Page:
There is an increasing level of open public discussion of social and governmental issues on various Internet sites. The Internet plays an important role in allowing citizens in the four states, as well as those residing outside the country, an opportunity to share views and opinions.

Academic freedom is respected.

b. Freedom of Peaceful Assembly and Association

The Bill of Rights provides for freedom of peaceful assembly, and the Government respects this right in practice. During political campaigns, citizens often question candidates at public meetings and social gatherings.

The Bill of Rights provides for freedom of association, and the Government respects this right in practice. Formal associations are uncommon, but organizations for students and women exist.

c. Freedom of Religion

The Bill of Rights forbids the establishment of a state religion and governmental restrictions on freedom of religion, and the Government respects this freedom in practice. Missionaries of many faiths work in the country without hindrance.

d. Freedom of Movement Within the Country, Foreign Travel, Emigration, and Repatriation

The Constitution provides for freedom of movement within the country. It is silent on foreign travel, emigration, and repatriation, but in practice none of these is restricted.

The three Vietnamese who fled a U.N. High Commissioner for Refugees camp in Indonesia and sailed to Yap state in November 1998 are still there. The Government has not found another country willing to accept them.

The Government has not formulated a policy regarding refugees, asylees, or first asylum.

Section 3. Respect for Political Rights: The Right of Citizens to Change Their Government

Citizens have the right to change their government. The Congress is elected by popular vote from each state; the Congress then chooses the President and Vice President from among its four at large senators by majority vote. State governors, state legislators, and municipal governments are elected by direct popular vote. Political campaigning is unrestricted, and, since there are no established political parties, political support generally is sought from family and allied clan groupings, as well as religious groups.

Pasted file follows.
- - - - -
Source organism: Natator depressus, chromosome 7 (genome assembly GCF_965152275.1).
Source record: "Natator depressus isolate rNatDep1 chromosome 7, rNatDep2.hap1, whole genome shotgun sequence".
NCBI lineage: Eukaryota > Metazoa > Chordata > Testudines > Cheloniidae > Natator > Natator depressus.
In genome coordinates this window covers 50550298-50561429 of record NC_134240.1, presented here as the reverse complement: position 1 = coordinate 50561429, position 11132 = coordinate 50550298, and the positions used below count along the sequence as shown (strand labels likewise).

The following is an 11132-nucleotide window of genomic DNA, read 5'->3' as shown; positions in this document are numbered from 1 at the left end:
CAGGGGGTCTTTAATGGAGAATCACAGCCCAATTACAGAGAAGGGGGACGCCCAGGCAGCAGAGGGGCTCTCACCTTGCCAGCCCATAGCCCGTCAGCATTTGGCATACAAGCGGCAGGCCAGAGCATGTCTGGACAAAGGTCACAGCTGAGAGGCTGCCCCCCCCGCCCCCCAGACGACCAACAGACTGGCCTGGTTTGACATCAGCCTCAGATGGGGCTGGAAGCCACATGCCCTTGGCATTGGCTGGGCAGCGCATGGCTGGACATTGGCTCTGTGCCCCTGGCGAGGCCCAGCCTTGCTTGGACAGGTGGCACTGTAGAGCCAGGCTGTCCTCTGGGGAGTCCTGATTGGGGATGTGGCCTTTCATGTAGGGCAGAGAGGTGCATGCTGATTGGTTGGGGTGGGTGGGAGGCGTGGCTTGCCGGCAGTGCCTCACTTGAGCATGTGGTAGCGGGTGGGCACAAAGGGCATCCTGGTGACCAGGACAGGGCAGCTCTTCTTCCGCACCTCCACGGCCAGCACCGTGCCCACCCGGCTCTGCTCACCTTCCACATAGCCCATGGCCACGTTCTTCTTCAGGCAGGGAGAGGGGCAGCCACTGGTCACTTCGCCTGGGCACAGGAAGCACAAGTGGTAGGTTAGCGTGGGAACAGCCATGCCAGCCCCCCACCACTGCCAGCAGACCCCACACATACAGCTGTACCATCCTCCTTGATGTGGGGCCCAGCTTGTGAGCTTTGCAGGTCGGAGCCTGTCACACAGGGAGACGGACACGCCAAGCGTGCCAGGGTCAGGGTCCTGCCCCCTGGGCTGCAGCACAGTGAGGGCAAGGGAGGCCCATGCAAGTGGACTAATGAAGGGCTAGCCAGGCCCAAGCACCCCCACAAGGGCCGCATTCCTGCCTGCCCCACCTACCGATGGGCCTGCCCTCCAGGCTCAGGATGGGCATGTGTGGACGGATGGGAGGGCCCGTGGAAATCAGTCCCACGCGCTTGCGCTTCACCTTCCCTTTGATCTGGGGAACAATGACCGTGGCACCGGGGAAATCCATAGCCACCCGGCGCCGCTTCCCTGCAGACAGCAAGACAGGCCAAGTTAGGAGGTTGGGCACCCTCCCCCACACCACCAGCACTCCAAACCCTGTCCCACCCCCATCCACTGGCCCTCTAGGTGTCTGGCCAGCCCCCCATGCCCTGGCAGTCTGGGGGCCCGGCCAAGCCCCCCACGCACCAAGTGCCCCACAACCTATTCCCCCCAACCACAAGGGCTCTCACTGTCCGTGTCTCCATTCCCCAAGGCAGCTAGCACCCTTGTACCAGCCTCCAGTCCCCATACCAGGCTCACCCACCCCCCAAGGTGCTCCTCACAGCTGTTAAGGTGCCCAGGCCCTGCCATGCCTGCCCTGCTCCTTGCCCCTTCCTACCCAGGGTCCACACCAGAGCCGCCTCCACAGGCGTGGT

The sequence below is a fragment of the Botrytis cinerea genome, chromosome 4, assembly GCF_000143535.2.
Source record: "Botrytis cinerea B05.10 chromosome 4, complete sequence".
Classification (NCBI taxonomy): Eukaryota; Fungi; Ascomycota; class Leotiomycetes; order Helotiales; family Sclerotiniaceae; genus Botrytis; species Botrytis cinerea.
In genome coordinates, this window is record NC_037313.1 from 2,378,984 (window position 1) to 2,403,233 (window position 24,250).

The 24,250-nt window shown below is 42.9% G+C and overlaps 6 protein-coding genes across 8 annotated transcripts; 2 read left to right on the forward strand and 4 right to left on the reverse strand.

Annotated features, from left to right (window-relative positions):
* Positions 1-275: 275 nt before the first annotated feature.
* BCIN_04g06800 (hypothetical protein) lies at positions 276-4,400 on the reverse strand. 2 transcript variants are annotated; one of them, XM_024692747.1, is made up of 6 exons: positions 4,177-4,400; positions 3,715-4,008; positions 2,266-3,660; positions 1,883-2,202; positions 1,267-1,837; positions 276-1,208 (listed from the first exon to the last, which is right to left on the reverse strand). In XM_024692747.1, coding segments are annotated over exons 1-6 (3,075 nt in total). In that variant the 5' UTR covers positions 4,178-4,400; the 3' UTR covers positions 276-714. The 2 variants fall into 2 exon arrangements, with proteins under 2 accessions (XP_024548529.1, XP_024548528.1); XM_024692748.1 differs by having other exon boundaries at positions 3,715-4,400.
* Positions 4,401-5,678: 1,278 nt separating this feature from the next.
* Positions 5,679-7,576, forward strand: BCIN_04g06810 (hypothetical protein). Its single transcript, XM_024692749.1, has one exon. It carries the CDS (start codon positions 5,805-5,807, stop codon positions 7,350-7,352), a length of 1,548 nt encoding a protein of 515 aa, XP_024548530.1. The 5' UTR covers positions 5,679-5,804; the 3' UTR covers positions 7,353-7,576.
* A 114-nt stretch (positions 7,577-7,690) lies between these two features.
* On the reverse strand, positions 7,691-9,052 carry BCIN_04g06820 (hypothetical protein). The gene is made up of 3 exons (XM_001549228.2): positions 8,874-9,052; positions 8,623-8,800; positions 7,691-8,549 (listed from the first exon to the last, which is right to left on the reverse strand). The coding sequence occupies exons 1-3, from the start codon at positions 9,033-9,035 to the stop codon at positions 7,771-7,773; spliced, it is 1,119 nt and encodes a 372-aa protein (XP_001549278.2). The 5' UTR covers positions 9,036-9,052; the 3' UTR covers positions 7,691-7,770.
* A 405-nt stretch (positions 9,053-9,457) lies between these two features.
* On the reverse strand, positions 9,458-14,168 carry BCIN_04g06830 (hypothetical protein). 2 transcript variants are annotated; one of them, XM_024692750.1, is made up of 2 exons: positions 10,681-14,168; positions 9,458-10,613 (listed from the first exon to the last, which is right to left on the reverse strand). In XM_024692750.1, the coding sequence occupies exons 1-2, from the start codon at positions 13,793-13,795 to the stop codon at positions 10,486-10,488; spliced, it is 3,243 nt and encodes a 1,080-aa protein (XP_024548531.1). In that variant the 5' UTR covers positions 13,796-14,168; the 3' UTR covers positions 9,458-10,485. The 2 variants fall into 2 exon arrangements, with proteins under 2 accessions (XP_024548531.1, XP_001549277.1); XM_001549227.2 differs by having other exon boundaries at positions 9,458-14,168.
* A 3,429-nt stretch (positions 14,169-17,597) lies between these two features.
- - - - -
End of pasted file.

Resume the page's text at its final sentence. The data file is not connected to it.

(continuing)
There are no restrictions on the formation of political groups, but there have been no significant efforts to form political parties.

Cultural factors in the male-dominated society have limited women's representation in government and politics. Although women hold midlevel positions at both the federal and state level, women are severely underrepresented in leadership roles at the highest government levels. The first woman to hold a national government cabinet position was appointed in June as Public Defender.

Section 4. Governmental Attitude Regarding International and Nongovernmental Investigation of Alleged Violations of Human Rights

There were no known requests for investigations of alleged human rights violations. While there are no official restrictions, no local groups exclusively concern themselves with human rights. However, there are women's groups that address rights for women and children.

Section 5. Discrimination Based on Race, Sex, Religion, Disability, Language, or Social Status

Although the Constitution provides explicit protection against discrimination based on race, sex, language, or religion, there is extensive societal discrimination, notably discrimination and violence against women. Government enforcement of these constitutional protections is weak.


Most violence against women occurs in the family context. In the traditional Micronesian extended family unit, spouses and children were accorded strong protections from violence, abuse, and neglect. These actions were deemed offenses against the family, not just the individuals and were dealt with by a complex system of familial sanctions. However, with increasing urbanization and monetarization of the economy, greater emphasis has been placed on the nuclear family, and the traditional methods of coping with family discord are breaking down. No government agency, including the police, has succeeded in replacing that extended family system or in addressing the issue of family violence directly.

Incidents of spousal abuse, often of increasing severity, continue to rise. Effective prosecution of such offenses is rare. In many cases, the victim is pressured by family, is fearful of further assault, or is convinced that the police will not involve themselves actively in what is seen as a private family problem and decides against initiating legal charges. There are no laws against domestic abuse, and there are no governmental or private facilities to shelter and support women in abusive situations. The number of cases of physical and sexual assaults against women outside the family context also are growing. These assaults are perpetrated against both citizens and foreigners. Unmarried women sometimes are considered to have invited such violence by living or traveling alone.